Nord Stream Starts Working At Full Capacity – OpEd


By Anastasia Pershkina

Since the second branch-line of the Nord Stream Gas Pipeline (NSGP) has been commissioned, it is starting to work at full capacity. Experts say that this is one of the most successful projects in Europe, adding that its construction should continue.

The NSGP project was implemented within a record period. The decision on the construction of a new gas pipeline was made in 2005. However, the panel of investors was finely defined only in 2010. On that list were the Russian gas giant Gazprom with 51 per cent of shares, and also Germany’s Wintershall Holding and E.ON Ruhrgas, France’s GDF Suez, and Holland’s Gasunie that divided the remaining package of shares between themselves. It was exactly at that time that the coordination of project-related details was completed with the countries through the territorial waters of which it was planned to lay the pipe across the Baltic Sea bed. Once this was done, the construction of the gas pipeline started. In November of 2011 the first branch-line of the Nord Stream Gas Pipeline that linked Vyborg in Russia with Greifswald in Germany was put into operation. Now, once Russia’s natural gas is sent through a parallel pipe, it will make its way, bypassing the transit countries – Ukraine and Poland. Speaking about the opening of the second branch-line, President Putin stressed that this project is of great significance for the European Union as well as further development of its relations with Russia:

“The Nord Stream Gas Pipeline can satisfy Europe’s growing needs for energy resources. The transportation of gas will be carried out directly and along the shortest route possible, thus, linking Russia’s biggest gas deposits with the European markets without transit risks – steadily and non-stop. We guarantee that. Russia has always honoured and will continue to honour its commitments as a reliable and predictable supplier of fuel to European markets. We believe that the European Union will promote effective use of Nord Stream’s potential.”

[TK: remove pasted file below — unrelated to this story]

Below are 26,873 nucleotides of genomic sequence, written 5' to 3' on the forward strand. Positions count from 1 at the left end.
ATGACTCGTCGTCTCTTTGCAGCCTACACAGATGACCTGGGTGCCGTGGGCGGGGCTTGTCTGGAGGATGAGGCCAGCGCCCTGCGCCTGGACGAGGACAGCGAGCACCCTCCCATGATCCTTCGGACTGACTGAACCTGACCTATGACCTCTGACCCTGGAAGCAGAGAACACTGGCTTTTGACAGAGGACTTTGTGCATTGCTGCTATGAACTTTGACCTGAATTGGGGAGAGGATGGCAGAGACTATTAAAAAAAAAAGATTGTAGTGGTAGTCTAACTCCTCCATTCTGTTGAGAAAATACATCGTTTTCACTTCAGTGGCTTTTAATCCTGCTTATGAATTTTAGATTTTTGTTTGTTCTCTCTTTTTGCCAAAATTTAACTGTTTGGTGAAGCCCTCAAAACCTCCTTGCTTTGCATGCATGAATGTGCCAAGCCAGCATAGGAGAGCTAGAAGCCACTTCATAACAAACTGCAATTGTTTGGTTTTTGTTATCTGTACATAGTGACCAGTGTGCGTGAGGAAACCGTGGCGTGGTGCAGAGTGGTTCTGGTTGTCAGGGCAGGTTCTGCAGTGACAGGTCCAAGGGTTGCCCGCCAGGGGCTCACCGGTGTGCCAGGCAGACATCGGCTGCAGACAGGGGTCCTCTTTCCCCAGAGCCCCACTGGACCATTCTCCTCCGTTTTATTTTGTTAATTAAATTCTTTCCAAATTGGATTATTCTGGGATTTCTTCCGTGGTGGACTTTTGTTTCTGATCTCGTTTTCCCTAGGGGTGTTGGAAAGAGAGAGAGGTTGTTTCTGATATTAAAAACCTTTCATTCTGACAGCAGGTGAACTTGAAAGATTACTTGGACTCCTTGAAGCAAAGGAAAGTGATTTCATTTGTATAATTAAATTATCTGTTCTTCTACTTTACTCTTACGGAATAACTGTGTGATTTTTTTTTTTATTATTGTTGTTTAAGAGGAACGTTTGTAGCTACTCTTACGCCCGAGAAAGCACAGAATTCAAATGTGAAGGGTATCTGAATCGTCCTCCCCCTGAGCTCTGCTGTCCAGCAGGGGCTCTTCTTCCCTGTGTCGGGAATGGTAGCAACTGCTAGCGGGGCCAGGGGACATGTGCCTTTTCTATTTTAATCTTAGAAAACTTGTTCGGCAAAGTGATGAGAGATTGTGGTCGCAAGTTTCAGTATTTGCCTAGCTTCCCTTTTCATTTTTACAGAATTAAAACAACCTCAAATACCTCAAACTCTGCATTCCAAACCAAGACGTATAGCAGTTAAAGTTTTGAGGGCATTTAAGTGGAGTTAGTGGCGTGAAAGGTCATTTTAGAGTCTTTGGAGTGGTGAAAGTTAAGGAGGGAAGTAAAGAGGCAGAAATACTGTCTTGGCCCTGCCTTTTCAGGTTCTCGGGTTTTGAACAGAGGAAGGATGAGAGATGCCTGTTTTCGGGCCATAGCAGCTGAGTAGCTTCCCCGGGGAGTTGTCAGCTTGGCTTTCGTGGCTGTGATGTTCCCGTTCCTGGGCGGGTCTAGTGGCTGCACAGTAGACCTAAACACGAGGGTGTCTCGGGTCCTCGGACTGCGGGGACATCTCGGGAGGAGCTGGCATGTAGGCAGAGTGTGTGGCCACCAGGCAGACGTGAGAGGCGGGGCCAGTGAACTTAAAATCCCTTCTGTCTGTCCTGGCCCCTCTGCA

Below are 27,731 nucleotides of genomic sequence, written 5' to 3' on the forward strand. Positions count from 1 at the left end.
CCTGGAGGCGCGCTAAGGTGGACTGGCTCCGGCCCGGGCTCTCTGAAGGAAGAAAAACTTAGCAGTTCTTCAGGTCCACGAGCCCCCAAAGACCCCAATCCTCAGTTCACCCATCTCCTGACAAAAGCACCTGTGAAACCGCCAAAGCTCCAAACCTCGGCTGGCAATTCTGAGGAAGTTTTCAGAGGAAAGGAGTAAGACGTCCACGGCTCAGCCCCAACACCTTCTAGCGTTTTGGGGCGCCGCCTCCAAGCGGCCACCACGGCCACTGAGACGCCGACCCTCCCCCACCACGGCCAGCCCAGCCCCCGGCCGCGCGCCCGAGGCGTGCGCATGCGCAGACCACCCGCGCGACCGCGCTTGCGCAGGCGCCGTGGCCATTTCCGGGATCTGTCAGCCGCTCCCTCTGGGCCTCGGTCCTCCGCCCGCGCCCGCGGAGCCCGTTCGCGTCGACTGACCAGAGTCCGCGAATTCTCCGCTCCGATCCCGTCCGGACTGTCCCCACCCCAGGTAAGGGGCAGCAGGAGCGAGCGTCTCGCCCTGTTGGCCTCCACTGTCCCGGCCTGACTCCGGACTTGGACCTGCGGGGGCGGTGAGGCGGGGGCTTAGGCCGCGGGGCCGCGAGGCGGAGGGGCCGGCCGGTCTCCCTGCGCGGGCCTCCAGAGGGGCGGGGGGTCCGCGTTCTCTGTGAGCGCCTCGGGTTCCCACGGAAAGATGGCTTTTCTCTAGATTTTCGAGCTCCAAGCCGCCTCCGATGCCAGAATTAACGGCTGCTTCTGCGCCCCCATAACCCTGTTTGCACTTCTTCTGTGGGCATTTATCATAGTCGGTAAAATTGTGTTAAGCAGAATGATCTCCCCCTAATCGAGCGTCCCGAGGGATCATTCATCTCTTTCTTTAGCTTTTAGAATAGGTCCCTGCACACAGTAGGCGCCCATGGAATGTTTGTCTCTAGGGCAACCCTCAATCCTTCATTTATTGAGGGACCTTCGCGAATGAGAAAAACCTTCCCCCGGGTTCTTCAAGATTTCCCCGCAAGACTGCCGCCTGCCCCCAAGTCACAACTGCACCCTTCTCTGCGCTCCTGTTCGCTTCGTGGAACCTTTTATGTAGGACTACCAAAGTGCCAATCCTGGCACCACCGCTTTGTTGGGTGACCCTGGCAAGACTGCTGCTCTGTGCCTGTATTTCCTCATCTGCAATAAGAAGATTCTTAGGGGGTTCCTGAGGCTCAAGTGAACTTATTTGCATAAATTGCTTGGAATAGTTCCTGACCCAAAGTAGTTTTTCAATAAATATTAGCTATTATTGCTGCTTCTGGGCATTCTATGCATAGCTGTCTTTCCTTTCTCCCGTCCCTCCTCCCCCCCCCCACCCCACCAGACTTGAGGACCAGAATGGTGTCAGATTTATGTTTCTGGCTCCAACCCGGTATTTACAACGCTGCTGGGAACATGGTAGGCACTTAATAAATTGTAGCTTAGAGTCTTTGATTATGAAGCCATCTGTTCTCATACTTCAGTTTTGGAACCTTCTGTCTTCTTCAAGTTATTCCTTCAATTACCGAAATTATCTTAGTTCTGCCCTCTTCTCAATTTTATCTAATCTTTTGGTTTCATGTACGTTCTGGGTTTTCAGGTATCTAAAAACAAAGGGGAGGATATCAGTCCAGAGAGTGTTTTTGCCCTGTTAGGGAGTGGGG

The leaders of the European countries that are also involved in this project have not ignored this event either. Germany’s Chancellor Angela Merkel also said a few words about the significance of the Nord Stream Gas Pipeline for strengthened cooperation between Russia and Europe:

“One of the grandiose projects of our time in the field of energy infrastructure has come close to successful completion. The commissioning of the second branch-line of the Nord Stream Gas Pipeline offers proof that energy partnership between Russia and the European Union has a good foundation. Our long-term and equal in rights cooperation is beneficial for the two sides: Europe acquires greater reliability regarding energy supplies since gas remains a very important fuel for the two countries, and Russia, for its part, secures for itself a stable demand for gas and thus, the most beneficial gas sales.”

Dutch Prime Minister Mark Rutte says that this is a revolutionary project in the full sense of the word:

“The main thing here is that the share-holders of the Nord Stream Gas Pipeline plan to continue their work. At the moment they are considering the possibility to lengthen the gas pipeline, adding to it another two branches, with one of them being aimed at Britain.”

This winter will be the final test for the Nord Stream Gas Pipeline. Gazprom officials are sure that there will be no problems with gas supplies. The annual capacity of the new gas pipeline is 55 billion cubic metres of gas annually. However, what amount of Russian gas Europe will use and whether it will give up working with other suppliers remains the main intrigue.


VOR, or the Voice of Russia, was the Russian government's international radio broadcasting service from 1993 until 2014, when it was reorganised as Radio Sputnik.

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